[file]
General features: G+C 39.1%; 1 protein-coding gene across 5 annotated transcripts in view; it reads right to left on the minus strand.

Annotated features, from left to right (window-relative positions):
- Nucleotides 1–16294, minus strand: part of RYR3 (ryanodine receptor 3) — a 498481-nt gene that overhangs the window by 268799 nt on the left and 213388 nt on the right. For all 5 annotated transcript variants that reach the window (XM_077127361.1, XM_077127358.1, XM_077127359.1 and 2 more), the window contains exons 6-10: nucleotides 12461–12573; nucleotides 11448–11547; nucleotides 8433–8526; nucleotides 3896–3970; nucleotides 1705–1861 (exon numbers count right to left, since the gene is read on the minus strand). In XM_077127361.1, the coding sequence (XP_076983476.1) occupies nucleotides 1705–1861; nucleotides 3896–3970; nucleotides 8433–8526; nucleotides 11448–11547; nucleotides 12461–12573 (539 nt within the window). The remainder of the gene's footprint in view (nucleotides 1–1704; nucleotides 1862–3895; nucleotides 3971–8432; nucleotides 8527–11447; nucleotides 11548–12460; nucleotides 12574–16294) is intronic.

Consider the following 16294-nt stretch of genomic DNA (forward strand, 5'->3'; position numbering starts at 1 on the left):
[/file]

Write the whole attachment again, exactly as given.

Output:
General features: G+C 39.1%; 1 protein-coding gene across 5 annotated transcripts in view; it reads right to left on the minus strand.

Annotated features, from left to right (window-relative positions):
- Nucleotides 1–16294, minus strand: part of RYR3 (ryanodine receptor 3) — a 498481-nt gene that overhangs the window by 268799 nt on the left and 213388 nt on the right. For all 5 annotated transcript variants that reach the window (XM_077127361.1, XM_077127358.1, XM_077127359.1 and 2 more), the window contains exons 6-10: nucleotides 12461–12573; nucleotides 11448–11547; nucleotides 8433–8526; nucleotides 3896–3970; nucleotides 1705–1861 (exon numbers count right to left, since the gene is read on the minus strand). In XM_077127361.1, the coding sequence (XP_076983476.1) occupies nucleotides 1705–1861; nucleotides 3896–3970; nucleotides 8433–8526; nucleotides 11448–11547; nucleotides 12461–12573 (539 nt within the window). The remainder of the gene's footprint in view (nucleotides 1–1704; nucleotides 1862–3895; nucleotides 3971–8432; nucleotides 8527–11447; nucleotides 11548–12460; nucleotides 12574–16294) is intronic.

Consider the following 16294-nt stretch of genomic DNA (forward strand, 5'->3'; position numbering starts at 1 on the left):